Small Cap Value Report (14 Jan 2014) - MOSB, IDEA, CRM, APH

Tuesday, Jan 14 2014 by

Good morning. Last night was interesting in the US markets (which the UK closely follows the next day), as there was a roughly 1% correction - which doesn't sound much, but you could really feel the tone change on CNBC for example - everyone now talking about taking profits, and valuations being too high, the need for a 10% correction to blow off the froth, etc. I think that's absolutely right - markets have gone up too far, too fast, to borrow a phrase (!), and in my opinion a correction is needed and would be a healthy thing, especially in the most speculative stocks, which have gone well into euphoria territory in some cases. So it will be interesting to see which stocks wobble today, as that will give clues as to what would really nosedive in a more serious downturn perhaps?

On this type of day, being a value investor, of course one can just sit back & relax. Value/GARP shares don't have any speculative froth in them, so holders don't tend to panic sell on a down day. Famous last words ...!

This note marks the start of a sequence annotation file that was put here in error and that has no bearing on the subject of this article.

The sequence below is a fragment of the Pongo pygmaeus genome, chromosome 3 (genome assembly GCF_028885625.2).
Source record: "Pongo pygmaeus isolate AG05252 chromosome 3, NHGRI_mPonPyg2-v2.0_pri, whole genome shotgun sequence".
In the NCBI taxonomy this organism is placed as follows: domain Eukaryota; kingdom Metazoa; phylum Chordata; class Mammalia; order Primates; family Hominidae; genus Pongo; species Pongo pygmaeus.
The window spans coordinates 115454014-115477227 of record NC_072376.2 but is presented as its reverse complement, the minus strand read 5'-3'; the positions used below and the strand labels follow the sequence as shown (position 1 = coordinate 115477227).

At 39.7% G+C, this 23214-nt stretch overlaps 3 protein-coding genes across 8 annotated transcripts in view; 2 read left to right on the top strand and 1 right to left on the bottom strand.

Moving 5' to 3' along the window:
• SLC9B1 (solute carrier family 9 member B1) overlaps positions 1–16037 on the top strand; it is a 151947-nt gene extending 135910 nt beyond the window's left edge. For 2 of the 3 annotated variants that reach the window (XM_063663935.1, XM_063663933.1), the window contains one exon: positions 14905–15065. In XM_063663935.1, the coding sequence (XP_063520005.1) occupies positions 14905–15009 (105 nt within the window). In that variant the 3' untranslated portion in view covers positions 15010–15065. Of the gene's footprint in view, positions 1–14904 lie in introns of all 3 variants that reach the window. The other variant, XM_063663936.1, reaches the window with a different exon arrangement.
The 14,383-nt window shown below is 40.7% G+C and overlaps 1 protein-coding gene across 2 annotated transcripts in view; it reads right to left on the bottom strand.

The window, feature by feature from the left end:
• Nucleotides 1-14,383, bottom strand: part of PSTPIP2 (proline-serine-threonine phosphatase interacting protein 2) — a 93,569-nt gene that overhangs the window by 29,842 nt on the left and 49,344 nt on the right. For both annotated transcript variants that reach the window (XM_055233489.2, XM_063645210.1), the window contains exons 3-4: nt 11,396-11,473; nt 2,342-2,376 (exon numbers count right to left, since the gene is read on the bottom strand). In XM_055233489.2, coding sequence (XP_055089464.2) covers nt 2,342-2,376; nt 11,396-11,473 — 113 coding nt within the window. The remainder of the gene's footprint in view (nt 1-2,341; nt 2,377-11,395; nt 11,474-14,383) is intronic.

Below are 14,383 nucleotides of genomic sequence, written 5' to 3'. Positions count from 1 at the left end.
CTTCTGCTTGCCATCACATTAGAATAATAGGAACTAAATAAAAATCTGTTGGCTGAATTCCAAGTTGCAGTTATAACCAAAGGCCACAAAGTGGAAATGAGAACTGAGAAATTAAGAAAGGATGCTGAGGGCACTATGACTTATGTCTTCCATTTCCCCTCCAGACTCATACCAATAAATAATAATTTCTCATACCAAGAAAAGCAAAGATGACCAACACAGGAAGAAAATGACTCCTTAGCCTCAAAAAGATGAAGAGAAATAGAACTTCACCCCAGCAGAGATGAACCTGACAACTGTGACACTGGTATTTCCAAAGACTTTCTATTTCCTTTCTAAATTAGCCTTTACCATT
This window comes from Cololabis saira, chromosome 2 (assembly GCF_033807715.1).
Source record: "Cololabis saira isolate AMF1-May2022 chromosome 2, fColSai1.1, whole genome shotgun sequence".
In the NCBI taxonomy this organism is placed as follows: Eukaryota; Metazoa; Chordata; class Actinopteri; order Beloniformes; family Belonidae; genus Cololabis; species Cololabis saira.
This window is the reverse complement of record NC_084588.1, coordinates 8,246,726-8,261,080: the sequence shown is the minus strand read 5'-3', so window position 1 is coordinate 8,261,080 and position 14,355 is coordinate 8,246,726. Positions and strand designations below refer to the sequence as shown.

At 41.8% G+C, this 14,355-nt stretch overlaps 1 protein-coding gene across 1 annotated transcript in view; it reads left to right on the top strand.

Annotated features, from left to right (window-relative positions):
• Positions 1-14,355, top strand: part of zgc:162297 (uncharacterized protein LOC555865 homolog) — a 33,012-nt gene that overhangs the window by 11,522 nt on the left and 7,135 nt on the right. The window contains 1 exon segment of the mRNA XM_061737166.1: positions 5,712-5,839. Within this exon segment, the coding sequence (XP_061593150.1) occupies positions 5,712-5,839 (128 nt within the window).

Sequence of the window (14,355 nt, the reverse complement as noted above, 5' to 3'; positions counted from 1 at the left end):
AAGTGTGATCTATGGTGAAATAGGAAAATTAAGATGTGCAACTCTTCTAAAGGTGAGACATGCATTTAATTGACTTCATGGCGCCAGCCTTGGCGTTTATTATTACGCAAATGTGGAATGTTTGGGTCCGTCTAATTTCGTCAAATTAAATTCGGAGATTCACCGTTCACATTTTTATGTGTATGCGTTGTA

There are an unusual number of positive trading updates today, reflecting the undeniably strengthening economy. In terms of strategy this is something to keep at the front of our minds. Companies which are now trading well could end up beating market forecasts by a long way - due to the operational gearing which means that in many cases only a small rise in turnover can generate a big rise in profit. So an apparently high valuation can quickly become reasonable, or even cheap, if earnings forecasts are blown out of the water - and remember that in an economic recovery brokers tend to be too cautious, so forecasts are in some cases likely to be too conservative.





I like the trading update from Moss Bros (LON:MOSB). They had a remarkably good Christmas, with LFL sales for the five weeks to 11 Jan 2014 up a whopping 12.9%! That's amazing, given how tough economic conditions have been, and the terrible weather too. LFL sales for the 24 weeeks of H2 (it's a January year-end) were up 7.3%, so you can see that Christmas saw an accelerating sales trend.

Margins are down slightly,…